Nephronophthisis, an autosomal recessive cystic kidney disease, is the most frequent monogenic cause of renal failure in childhood. There are four forms of nephronophthisis caused by mutations in four different genes. Clinically, there is a statistically different age at onset at end-stage renal disease: terminal renal failure develops at median ages of 13 years, 1 year, 19 years, and 11-34 years in NPHP1, NPHP2, NPHP3, and NPHP4 respectively. Hallmarks of familial nephronophthisis are tubular basement membrane disruption, interstitial lymphohistiocytic cell infiltration, and development of cysts at the corticomedullary border of the kidneys. The histology in later stages of NPH always merges into a chronic sclerosing tubulointerstitial nephropathy, which is found in chronic renal failure of all origins.
In one study, most individuals with adolescent nephronophthisis (NPHP3) suffered from anemia when they first came to medical attention. Onset of terminal renal failure occurred significantly later (median age, 19 years) than in juvenile nephronophthisis (median age, 13.1 years). Histologic findings in adolescent nephronophthisis are generally not distinguishable from those of juvenile nephronophthisis. Renal pathology in adolescent NPHP is characterized by alterations of tubular basement membranes, tubular atrophy and dilatation, sclerosing tubulointerstitial nephropathy, and renal cyst development predominantly at the corticomedullary junction.
Mutations in the NPHP3 gene (3q22) cause NPHP3. Mutations have been found in NPHP3 in families with isolated nephronophthisis and in families with nephronophthisis with associated hepatic fibrosis or tapetoretinal degeneration. Studies have shown that the protein product of the NPHP3 gene interacts with the protein products of NPHP1 and NPHP2.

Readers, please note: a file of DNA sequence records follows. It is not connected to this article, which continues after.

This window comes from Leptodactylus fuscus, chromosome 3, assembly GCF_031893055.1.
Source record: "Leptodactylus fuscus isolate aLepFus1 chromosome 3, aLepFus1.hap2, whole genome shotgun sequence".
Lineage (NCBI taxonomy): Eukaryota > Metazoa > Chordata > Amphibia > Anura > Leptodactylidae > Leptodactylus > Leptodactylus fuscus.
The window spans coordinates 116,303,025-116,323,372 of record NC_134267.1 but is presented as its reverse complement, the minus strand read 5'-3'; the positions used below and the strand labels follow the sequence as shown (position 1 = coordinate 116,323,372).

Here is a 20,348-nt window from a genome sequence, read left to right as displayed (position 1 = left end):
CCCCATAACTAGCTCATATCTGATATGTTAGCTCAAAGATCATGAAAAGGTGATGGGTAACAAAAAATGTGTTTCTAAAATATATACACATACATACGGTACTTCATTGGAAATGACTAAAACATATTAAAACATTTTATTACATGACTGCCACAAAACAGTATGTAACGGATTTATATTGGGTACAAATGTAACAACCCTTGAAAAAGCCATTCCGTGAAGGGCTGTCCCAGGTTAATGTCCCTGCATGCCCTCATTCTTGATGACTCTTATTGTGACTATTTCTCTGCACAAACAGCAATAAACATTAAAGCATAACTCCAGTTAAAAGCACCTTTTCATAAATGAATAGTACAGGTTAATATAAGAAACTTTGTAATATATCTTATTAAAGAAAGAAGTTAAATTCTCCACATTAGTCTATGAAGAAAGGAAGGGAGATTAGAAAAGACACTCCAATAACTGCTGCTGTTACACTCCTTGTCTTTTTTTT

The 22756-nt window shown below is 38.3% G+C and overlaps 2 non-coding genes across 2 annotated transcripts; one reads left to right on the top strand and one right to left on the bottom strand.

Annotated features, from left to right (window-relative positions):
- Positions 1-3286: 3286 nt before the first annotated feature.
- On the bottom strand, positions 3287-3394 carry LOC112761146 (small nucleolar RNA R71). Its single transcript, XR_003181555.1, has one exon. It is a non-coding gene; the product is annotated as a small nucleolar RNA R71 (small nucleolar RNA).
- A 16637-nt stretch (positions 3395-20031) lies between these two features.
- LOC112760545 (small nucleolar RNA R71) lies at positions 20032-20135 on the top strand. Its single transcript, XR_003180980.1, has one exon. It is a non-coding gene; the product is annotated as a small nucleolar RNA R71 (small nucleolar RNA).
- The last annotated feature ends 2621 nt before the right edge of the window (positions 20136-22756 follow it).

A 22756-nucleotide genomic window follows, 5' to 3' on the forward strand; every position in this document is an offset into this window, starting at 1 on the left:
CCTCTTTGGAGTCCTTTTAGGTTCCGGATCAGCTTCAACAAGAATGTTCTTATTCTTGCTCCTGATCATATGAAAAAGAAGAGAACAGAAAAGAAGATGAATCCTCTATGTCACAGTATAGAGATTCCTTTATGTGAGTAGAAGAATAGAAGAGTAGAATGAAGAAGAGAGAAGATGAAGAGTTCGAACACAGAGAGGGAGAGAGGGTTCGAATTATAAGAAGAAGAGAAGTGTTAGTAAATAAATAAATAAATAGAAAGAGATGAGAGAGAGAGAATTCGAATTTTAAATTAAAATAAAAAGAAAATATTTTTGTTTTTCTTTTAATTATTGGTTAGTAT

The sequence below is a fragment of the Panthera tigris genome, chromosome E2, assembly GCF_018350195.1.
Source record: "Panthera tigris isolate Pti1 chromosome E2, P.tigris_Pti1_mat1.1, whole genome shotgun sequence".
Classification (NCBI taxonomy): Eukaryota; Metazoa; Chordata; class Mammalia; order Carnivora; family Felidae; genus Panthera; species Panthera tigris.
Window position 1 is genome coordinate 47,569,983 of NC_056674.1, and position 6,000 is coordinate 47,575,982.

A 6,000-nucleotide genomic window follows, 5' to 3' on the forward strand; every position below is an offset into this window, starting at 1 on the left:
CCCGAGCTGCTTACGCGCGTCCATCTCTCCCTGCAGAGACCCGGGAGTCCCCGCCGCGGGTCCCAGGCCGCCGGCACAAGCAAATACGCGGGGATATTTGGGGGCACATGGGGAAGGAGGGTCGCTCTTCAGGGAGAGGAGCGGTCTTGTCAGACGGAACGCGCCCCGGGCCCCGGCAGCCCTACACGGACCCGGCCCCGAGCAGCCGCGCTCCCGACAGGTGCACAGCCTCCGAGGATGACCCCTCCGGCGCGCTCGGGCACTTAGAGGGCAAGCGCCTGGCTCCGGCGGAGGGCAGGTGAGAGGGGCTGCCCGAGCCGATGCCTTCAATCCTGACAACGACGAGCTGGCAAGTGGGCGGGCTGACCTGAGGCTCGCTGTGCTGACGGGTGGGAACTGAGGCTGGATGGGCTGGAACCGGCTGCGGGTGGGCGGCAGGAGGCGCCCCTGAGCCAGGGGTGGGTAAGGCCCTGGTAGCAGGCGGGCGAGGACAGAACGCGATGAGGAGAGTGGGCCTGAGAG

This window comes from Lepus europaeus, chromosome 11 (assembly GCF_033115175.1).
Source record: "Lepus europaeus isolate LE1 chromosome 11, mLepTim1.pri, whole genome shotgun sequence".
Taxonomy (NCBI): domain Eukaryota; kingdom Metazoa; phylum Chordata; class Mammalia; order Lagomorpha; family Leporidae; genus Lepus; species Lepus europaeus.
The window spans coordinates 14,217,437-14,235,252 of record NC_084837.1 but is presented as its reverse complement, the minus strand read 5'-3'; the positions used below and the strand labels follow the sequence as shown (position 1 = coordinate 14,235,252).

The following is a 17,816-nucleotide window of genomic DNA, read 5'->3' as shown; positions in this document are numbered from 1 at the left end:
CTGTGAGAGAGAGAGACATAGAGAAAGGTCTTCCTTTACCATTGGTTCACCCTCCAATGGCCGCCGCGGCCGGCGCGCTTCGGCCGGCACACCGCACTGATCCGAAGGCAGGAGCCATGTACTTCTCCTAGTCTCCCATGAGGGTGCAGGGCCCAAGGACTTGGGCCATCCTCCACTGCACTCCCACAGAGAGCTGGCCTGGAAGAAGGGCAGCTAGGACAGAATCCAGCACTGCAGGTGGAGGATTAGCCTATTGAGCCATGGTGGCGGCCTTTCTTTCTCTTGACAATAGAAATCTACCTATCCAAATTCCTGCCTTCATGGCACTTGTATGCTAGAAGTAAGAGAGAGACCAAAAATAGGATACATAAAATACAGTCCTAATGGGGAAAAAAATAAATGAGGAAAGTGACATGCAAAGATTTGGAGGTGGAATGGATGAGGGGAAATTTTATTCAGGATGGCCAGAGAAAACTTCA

Click here for the OMIM summary on this condition.
This test is indicated for:
- Confirmation of a clinical/biochemical diagnosis of adolescent nephronophthisis in individuals who have tested negative for sequence analysis
- Carrier testing in adults with a family history of adolescent nephronophthisis who have tested negative for sequence analysis
Please note that a "backbone" of probes across the entire genome are included on the array for analytical and quality control purposes. Rarely, off-target copy number variants causative of disease may be identified that may or may not be related to the patient's phenotype. Only known pathogenic off-target copy number variants will be reported. Off-target copy number variants of unknown clinical significance will not be reported.
Submit only 1 of the following specimen types
Preferred specimen type: Whole Blood
Type: Whole Blood
Specimen Requirements:In EDTA (purple top) tube:
Infants (<2 years): 2-3 ml
Children (>2 years): 3-5 ml
Older Children & Adults: 5-10 ml
Specimen Collection and Shipping: Refrigerate until time of shipment. Ship sample within 5 days of collection at room temperature with overnight delivery.
Specimen Requirements:OrageneTM Saliva Collection kit (available through EGL) used according to manufacturer instructions.
Specimen Collection and Shipping: Store sample at room temperature. Ship sample within 5 days of collection at room temperature with overnight delivery.
Submit copies of diagnostic biochemical test results with the sample, if appropriate. Contact the laboratory if further information is needed.
Sequence analysis is required before deletion/duplication analysis by targeted CGH array. If sequencing is performed outside of EGL Genetics, please submit a copy of the sequencing report with the test requisition.
- Sequencing analysis of the NPHP3 gene is available and is required before deletion/duplication analysis.
- Custom diagnostic mutation analysis is available to family members if mutations are identified by targeted mutation testing or sequencing analysis.
- Prenatal testing is available to couples who are confirmed carriers of mutations. Please contact the laboratory genetic counselor to discuss appropriate testing prior to collecting a prenatal specimen.